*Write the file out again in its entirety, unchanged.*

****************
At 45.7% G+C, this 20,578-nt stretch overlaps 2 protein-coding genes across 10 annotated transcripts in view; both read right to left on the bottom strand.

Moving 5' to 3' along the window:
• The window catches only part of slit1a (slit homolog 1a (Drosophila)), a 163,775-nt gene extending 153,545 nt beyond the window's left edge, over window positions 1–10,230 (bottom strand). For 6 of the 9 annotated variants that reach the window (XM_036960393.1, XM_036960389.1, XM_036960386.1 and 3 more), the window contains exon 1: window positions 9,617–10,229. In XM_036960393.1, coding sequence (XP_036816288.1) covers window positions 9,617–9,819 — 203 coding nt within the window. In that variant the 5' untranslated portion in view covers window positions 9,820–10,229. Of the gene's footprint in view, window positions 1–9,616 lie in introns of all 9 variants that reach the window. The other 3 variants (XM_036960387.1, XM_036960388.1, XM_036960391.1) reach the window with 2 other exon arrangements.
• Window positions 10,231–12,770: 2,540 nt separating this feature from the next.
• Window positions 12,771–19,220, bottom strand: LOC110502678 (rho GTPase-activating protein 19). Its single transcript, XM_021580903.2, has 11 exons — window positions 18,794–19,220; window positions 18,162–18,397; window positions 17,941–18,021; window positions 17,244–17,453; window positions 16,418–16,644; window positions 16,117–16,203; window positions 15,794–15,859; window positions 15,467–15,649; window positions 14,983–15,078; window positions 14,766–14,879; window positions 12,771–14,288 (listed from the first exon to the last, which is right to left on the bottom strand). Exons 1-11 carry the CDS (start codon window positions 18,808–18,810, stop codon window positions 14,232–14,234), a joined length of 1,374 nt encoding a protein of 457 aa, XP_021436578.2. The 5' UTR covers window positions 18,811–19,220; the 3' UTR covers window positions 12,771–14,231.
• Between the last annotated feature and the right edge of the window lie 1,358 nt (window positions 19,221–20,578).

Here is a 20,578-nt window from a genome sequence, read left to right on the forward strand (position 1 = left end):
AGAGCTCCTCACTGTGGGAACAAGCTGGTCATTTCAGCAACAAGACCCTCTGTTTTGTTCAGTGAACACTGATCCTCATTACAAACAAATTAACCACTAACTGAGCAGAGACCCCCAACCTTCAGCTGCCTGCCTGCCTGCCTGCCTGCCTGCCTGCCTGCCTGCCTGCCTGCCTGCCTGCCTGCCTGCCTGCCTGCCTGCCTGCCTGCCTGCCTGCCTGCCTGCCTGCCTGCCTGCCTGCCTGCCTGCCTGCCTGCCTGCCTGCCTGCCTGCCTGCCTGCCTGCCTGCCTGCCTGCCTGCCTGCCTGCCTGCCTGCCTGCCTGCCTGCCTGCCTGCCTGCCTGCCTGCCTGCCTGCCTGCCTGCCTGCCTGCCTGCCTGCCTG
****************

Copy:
At 45.7% G+C, this 20,578-nt stretch overlaps 2 protein-coding genes across 10 annotated transcripts in view; both read right to left on the bottom strand.

Moving 5' to 3' along the window:
• The window catches only part of slit1a (slit homolog 1a (Drosophila)), a 163,775-nt gene extending 153,545 nt beyond the window's left edge, over window positions 1–10,230 (bottom strand). For 6 of the 9 annotated variants that reach the window (XM_036960393.1, XM_036960389.1, XM_036960386.1 and 3 more), the window contains exon 1: window positions 9,617–10,229. In XM_036960393.1, coding sequence (XP_036816288.1) covers window positions 9,617–9,819 — 203 coding nt within the window. In that variant the 5' untranslated portion in view covers window positions 9,820–10,229. Of the gene's footprint in view, window positions 1–9,616 lie in introns of all 9 variants that reach the window. The other 3 variants (XM_036960387.1, XM_036960388.1, XM_036960391.1) reach the window with 2 other exon arrangements.
• Window positions 10,231–12,770: 2,540 nt separating this feature from the next.
• Window positions 12,771–19,220, bottom strand: LOC110502678 (rho GTPase-activating protein 19). Its single transcript, XM_021580903.2, has 11 exons — window positions 18,794–19,220; window positions 18,162–18,397; window positions 17,941–18,021; window positions 17,244–17,453; window positions 16,418–16,644; window positions 16,117–16,203; window positions 15,794–15,859; window positions 15,467–15,649; window positions 14,983–15,078; window positions 14,766–14,879; window positions 12,771–14,288 (listed from the first exon to the last, which is right to left on the bottom strand). Exons 1-11 carry the CDS (start codon window positions 18,808–18,810, stop codon window positions 14,232–14,234), a joined length of 1,374 nt encoding a protein of 457 aa, XP_021436578.2. The 5' UTR covers window positions 18,811–19,220; the 3' UTR covers window positions 12,771–14,231.
• Between the last annotated feature and the right edge of the window lie 1,358 nt (window positions 19,221–20,578).

Here is a 20,578-nt window from a genome sequence, read left to right on the forward strand (position 1 = left end):
AGAGCTCCTCACTGTGGGAACAAGCTGGTCATTTCAGCAACAAGACCCTCTGTTTTGTTCAGTGAACACTGATCCTCATTACAAACAAATTAACCACTAACTGAGCAGAGACCCCCAACCTTCAGCTGCCTGCCTGCCTGCCTGCCTGCCTGCCTGCCTGCCTGCCTGCCTGCCTGCCTGCCTGCCTGCCTGCCTGCCTGCCTGCCTGCCTGCCTGCCTGCCTGCCTGCCTGCCTGCCTGCCTGCCTGCCTGCCTGCCTGCCTGCCTGCCTGCCTGCCTGCCTGCCTGCCTGCCTGCCTGCCTGCCTGCCTGCCTGCCTGCCTGCCTGCCTGCCTGCCTGCCTGCCTGCCTGCCTGCCTGCCTGCCTGCCTGCCTGCCTGCCTG